Author: Murzban F Shroff
Publishers: Picador India
Genre: Short stories (fiction)
Of magic and mayhem
Of late, one is getting more and more sensitized about how Mumbai – by far India’s most multicultural and economically vibrant cities—is slowly slipping into the abyss of bad governance, terror scare, crammed spaces, and heavy concretization…all of it which is steadily eating into the essence of this dream city. People living here rue the fact that many of the city’s authentic places are being sold off to builders who are constructing residential skyscrapers and shopping centers for the ever-bourgeoning class of the brand-flashing, mall hoppers.
Nishikanth Kamat made a poignant portrayal of it in his wonderful, Mumbai Meri Jaan and here again, writer Murzban draws to attention this utter hopelessness, a tragically increasing class-divide that is threatening to deconstruct everything that the city stands for – peaceful co-existence and the spirit of brotherhood. All of Murzban’s 14 stories draw to attention various aspects of the city. Dhobi Ghat and The House Of Mine refer to the problem of displacement where in old structures ---emblems of the city's sparkling authenticity --- are being sold off. There is a strain of regret and sadness in Murzban's narration, as he sees his city being stripped off its uniqueness and warmth and replaced by cold affluence and almost sickening homogeneity.
Class divide seems to be one of Murzban's overarching concern, as he highlights them in his chapters, Breathless in Bombay, The Great Divide, Busy Sunday, The Queen Guards Her Own. This disparity of income -wherein one sizeable class indulges in all kinds of obscene accesses while another grovels in squalor (the author takes the readers through some extremely poverty-ridden, crime-infested, morally depraved streets and lives). Busy Sunday is especially interesting because it brings to light the repercussions of this unsavory class divide and an all round atmosphere of distrust and fraudulence it promotes.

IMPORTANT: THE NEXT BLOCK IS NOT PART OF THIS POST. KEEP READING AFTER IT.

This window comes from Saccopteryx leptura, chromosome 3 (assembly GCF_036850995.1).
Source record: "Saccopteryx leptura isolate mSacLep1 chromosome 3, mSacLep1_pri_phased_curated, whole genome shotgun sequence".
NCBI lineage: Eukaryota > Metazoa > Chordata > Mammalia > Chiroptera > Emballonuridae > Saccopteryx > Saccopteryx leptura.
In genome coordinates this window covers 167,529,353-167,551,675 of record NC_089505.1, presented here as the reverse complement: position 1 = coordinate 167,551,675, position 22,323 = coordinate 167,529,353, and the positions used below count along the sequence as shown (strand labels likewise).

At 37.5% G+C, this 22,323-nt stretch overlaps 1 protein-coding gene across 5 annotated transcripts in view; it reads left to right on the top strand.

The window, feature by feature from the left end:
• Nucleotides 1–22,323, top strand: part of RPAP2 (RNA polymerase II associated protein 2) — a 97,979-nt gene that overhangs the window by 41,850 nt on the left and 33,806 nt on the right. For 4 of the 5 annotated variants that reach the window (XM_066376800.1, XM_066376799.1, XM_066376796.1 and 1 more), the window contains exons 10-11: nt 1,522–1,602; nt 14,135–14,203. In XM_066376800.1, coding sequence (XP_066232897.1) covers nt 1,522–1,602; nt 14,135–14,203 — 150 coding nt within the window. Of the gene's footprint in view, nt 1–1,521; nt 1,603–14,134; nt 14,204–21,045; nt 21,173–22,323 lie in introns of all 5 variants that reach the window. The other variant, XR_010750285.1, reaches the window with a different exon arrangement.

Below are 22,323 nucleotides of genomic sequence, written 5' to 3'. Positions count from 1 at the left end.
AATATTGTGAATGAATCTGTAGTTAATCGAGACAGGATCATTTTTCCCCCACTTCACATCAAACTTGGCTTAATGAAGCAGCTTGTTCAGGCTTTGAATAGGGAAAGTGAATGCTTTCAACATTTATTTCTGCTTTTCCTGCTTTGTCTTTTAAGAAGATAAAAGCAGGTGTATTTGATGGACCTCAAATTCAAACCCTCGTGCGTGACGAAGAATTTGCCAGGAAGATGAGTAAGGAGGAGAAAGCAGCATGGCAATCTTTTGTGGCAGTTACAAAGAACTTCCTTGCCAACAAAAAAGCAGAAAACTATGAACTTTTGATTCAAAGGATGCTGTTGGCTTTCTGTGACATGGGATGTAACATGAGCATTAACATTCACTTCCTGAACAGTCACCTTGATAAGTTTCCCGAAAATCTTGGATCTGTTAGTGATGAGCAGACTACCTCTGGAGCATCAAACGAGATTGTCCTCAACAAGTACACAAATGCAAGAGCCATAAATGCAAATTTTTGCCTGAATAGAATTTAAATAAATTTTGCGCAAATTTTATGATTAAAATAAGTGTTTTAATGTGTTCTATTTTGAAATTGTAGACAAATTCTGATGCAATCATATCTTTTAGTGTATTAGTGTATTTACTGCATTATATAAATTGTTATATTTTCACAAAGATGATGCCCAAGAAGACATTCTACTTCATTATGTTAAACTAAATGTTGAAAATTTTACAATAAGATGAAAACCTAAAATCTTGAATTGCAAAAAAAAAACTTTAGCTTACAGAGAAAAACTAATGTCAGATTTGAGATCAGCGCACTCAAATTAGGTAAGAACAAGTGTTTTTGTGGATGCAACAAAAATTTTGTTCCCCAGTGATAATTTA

Not all stories deal with problems that are necessarily about Mumbai. For example, there's a highly charged story, Traffic about a live-in couple and the bitterness that seeps in after the scent of idealistic togetherness. Now, this is a story that could have happened anywhere but it nevertheless finds a resonance with the city's fast-paced life, where survival and self-advancement is the only mantra and human emotions are daily crushed under the weight of clinical practicality and opportunism.
The biggest reason to recommend this book is because it draws you in within no time. Murzban - with his ability for detailing -- manages to create a setting that grips you from the word go. It’s obvious the writer feels a great amount of sadness and angst at the city’s dismal state on various fronts but Murzban tackles it with a great compassion and understanding of human frailties. Also, he makes sure to create extremely well fleshed out characters, studying their motives with care and empathy.
Yes, not all stories end well. There could be a feeling that some of them have ended abruptly after starting off so well. But Murzban succeeds in acquainting readers with the colours, flavours and temperament of the city.
A well-mixed Bombay Bhel and some food for thought as well!